Luxembourg is already today the main connecting point between asset managers, funds and investors. We have the product, the custodians, the fund administrators as well as the management companies and the General Partners in Luxembourg. The main competencies around fund distribution are thus bundled here. As I mentioned before, this is an opportunity to develop additional expertise in ESG reporting, for instance. This is definitely also true when it comes to fund marketing and investor relations.

I am ready to exchange with the industry, and notably the LPEA, to see how we can expand Luxembourg’s role in the value chain, including as an investor relations hub.

There is today, globally, a shortage of talents. How can Luxembourg attract more talents?

The question of how we can attract and retain talent, but also help develop new talent, is one of my priorities. As our financial centre has grown, both quantitatively and qualitatively, so has the need to find the right talent. Firms in Luxembourg today look much further than the Greater Region to access talent.

While the budgetary impact of the pandemic and now the energy crisis is taking a toll on public finances, I am currently looking at targeted measures to support firms, including in the financial industry, in accessing the talent they need to continue to develop their activities. Tax measures and other incentives can definitely help, but talent is of course a “whole-of-government” issue covering multiple topics from housing to immigration, as well as schooling, where a lot has been done in the past few years: the government has put in place an inter-ministerial committee to address the topic holistically.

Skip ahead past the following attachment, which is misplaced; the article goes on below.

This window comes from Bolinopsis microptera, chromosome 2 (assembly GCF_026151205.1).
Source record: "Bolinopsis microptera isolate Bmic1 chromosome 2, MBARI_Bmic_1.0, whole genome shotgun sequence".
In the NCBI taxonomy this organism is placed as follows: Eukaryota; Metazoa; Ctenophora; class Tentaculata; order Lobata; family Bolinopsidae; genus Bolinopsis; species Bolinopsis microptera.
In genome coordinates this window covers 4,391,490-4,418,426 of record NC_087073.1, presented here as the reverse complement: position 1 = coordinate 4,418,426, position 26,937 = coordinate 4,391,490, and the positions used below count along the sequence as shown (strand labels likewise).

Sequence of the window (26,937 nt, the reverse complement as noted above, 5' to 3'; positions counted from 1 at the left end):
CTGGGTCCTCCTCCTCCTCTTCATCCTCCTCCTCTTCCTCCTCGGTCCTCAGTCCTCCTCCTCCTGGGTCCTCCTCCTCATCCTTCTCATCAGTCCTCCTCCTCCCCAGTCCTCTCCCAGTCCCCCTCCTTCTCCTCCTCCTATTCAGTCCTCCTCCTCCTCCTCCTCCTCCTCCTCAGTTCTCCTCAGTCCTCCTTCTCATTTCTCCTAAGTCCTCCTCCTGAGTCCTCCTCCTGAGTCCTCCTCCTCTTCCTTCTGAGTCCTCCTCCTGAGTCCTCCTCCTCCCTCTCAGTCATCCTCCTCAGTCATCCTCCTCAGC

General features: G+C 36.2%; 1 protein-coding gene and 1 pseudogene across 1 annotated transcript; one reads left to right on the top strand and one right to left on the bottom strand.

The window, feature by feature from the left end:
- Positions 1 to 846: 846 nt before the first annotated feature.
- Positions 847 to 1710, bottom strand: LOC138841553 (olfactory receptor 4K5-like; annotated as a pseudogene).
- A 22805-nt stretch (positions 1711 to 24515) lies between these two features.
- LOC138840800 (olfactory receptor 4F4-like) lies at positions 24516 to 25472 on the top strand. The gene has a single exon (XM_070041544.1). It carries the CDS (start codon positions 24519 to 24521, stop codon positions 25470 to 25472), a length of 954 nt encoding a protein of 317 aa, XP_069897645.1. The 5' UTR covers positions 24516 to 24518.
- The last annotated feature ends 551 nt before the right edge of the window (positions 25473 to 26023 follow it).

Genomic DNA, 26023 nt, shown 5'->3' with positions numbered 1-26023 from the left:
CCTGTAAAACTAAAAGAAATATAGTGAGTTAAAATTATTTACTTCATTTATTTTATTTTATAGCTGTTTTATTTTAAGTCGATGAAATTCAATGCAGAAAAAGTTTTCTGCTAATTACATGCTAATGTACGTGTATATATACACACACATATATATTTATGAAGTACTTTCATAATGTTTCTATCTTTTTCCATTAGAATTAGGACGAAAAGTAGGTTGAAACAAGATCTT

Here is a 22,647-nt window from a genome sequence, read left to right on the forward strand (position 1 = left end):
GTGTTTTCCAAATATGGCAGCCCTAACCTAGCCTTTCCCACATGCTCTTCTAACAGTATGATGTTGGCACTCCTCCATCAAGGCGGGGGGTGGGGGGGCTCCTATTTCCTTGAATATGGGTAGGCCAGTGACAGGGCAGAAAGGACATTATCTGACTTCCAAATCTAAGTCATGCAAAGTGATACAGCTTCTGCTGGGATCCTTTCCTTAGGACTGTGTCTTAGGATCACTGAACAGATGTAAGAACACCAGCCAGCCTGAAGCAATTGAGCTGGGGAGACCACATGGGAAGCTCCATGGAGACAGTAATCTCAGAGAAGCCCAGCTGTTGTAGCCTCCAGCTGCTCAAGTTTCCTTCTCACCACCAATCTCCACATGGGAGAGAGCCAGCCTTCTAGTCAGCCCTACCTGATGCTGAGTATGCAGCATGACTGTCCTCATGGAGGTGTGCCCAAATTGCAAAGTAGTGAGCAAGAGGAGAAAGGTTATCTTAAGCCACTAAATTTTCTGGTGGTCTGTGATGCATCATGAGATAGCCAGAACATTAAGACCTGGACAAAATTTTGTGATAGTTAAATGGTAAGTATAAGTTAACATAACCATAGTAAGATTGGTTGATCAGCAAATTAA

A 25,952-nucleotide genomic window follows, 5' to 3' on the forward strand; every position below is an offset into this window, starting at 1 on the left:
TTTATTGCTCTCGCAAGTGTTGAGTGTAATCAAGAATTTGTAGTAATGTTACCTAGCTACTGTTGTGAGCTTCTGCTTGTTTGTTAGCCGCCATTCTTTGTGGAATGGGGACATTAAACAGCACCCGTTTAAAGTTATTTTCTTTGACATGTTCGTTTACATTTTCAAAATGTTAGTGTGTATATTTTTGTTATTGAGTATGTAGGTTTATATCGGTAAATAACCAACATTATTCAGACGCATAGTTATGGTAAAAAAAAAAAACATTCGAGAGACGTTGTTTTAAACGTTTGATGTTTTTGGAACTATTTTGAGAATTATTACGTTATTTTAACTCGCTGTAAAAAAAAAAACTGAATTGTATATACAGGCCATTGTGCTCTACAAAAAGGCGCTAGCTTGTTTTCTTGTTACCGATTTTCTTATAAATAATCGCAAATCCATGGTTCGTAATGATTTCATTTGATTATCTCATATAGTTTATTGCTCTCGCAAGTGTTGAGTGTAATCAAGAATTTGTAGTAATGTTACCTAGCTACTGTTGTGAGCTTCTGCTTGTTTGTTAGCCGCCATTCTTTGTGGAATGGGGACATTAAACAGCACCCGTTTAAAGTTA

I fully agree that education and training are fundamental when it comes to addressing the demand for talent. I certainly support and can only encourage partnerships between the industry and the University, notably its Department of Finance, to develop dedicated programmes and certifications.

We also need to continue and even step up our efforts to promote Luxembourg as a great place to live and work. Very often, the first hurdle is to convince people to come to Luxembourg, as they are not aware of the broad range of career opportunities in the financial centre. Once people have made the move, they want to stay. Luxembourg for Finance has been running a fantastic campaign on living and working in Luxembourg. This is indeed a topic we need to tackle collectively: individual companies, industry bodies as well as government.

To me, increasing diversity and addressing the gender gap is part of the solution to a shortage of talents. The reality is that women remain underrepresented in the finance industry, certainly in management roles. Since I’ve taken up my new position, I’ve organised several networking sessions with women leaders in the financial sector to exchange views and get their insights. Together with the LHoFT, we have also launched a year-long campaign on women in finance and tech. Failing to empower women and girls in the financial and tech sectors is ultimately a wasted opportunity when it comes to addressing talent gaps.

Private equity is traditionally seen as being a male-dominated sector, although the proportion of women working in the sector is increasing — from 17.9% globally in 2017 to 20.9% today. The sector can proactively address this by promoting senior women in the industry, who can act as role models, create dedicated networking opportunities for women but also by encouraging mentoring – by women and men. I commend the LPEA for efforts is has already taken in the context, such as its PE4W initiative encouraging women to take up a career in the sector.